Many of these recommendations have been built into performance standards that purchasers can require as part of janitorial services contracts. Purchasers are now requiring service providers to meet the green cleaning requirements specified in the LEED standard for existing buildings published by the U.S. Green Buildings Council, Green Seal’s GS-42 Environmental Standard for Cleaning Services or the Cleaning Industry Management Standard (CIMS) developed by the International Sanitary Supply Association (ISSA).
What is possible
The modern greener cleaning movement began with a group of dedicated government purchasing officials who were convinced it was possible to save money, protect human health and improve environmental performance by substituting safer cleaning chemicals for traditional products being used. The political leaders — seeing what is possible — are now beginning to require schools and other public buildings to adopt cost-effective, greener cleaning strategies. While schools are big adopters of green cleaning now, it was a group of independent-minded, government purchasers who taught them how.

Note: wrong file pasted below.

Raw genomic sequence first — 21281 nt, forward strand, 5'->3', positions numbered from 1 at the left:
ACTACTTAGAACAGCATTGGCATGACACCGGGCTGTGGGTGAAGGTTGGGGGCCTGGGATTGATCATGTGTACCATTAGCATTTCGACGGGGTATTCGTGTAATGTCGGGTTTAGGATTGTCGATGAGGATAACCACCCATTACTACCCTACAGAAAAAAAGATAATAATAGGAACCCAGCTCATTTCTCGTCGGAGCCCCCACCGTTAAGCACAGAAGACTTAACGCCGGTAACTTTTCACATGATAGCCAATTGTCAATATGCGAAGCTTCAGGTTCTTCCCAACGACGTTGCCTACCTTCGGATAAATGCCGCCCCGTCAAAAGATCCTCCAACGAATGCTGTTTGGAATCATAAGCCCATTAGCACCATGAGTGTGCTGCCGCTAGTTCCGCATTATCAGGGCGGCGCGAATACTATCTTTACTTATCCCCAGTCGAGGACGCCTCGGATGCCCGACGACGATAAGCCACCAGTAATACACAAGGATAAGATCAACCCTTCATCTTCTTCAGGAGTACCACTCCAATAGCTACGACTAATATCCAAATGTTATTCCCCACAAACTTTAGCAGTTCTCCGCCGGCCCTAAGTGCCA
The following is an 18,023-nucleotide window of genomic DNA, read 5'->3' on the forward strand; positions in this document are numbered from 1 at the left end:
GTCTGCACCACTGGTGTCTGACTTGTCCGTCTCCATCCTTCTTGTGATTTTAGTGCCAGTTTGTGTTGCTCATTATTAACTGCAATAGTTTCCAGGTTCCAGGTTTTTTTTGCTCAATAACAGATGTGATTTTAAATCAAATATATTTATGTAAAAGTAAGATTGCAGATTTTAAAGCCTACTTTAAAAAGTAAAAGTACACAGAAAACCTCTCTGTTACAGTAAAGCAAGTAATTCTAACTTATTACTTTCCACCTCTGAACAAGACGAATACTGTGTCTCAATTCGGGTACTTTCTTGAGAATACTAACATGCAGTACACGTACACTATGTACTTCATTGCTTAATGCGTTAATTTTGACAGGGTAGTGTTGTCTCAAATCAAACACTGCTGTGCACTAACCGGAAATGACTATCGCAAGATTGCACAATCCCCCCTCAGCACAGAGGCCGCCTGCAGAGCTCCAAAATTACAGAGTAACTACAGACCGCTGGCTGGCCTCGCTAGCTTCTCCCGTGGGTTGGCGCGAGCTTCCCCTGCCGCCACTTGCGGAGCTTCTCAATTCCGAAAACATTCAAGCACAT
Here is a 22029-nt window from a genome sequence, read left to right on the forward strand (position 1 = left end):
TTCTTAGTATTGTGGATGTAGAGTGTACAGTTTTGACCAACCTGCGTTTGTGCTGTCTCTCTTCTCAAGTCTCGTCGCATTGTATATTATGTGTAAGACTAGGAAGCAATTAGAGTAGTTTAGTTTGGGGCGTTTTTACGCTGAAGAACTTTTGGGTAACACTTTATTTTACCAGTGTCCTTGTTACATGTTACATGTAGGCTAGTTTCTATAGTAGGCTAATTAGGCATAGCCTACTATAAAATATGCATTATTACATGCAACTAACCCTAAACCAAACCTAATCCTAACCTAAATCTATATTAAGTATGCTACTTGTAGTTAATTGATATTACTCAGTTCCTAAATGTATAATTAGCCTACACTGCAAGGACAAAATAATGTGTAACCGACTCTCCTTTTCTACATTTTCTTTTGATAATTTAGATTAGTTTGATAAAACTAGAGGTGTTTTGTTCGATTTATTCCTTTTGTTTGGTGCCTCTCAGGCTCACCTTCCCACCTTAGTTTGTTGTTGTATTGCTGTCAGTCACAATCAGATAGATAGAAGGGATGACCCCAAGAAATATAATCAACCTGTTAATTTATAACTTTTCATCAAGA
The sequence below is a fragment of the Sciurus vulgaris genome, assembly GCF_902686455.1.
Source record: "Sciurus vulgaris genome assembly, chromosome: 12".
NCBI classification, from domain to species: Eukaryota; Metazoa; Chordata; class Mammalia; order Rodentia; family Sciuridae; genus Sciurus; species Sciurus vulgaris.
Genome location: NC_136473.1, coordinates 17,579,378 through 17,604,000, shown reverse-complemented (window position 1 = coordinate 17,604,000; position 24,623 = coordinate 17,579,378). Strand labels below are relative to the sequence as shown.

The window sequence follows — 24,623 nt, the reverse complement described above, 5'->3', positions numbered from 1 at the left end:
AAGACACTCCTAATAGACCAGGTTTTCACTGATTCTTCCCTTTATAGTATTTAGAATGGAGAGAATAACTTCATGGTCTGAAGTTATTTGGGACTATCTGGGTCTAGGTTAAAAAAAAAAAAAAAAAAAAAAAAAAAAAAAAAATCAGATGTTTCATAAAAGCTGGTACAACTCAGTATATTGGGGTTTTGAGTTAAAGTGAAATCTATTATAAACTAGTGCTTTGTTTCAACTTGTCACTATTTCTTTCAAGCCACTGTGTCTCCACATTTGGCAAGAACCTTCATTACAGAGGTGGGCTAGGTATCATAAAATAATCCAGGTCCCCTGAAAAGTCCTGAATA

Green cleaning recommendations
According to The Quick and Easy Guide to Green Cleaning in Schools, published by the Healthy Schools Campaign, there are five simple steps to greening a school cleaning program:
- Switch to greener cleaning products
- Introduce greener equipment and supplies
- Adopt greener cleaning procedures
- Use greener paper and plastic products
- Share the responsibility
Copies of the guide are available online at www.healthyschoolscampaign.org/programs/gcs
About the author
Scot Case has been researching and promoting responsible purchasing issues for 16 years. He is vice president of TerraChoice Environmental Marketing, which manages the EcoLogo program. Contact him via e-mail at email@example.com or in Reading, Pa., at 610-779-3770.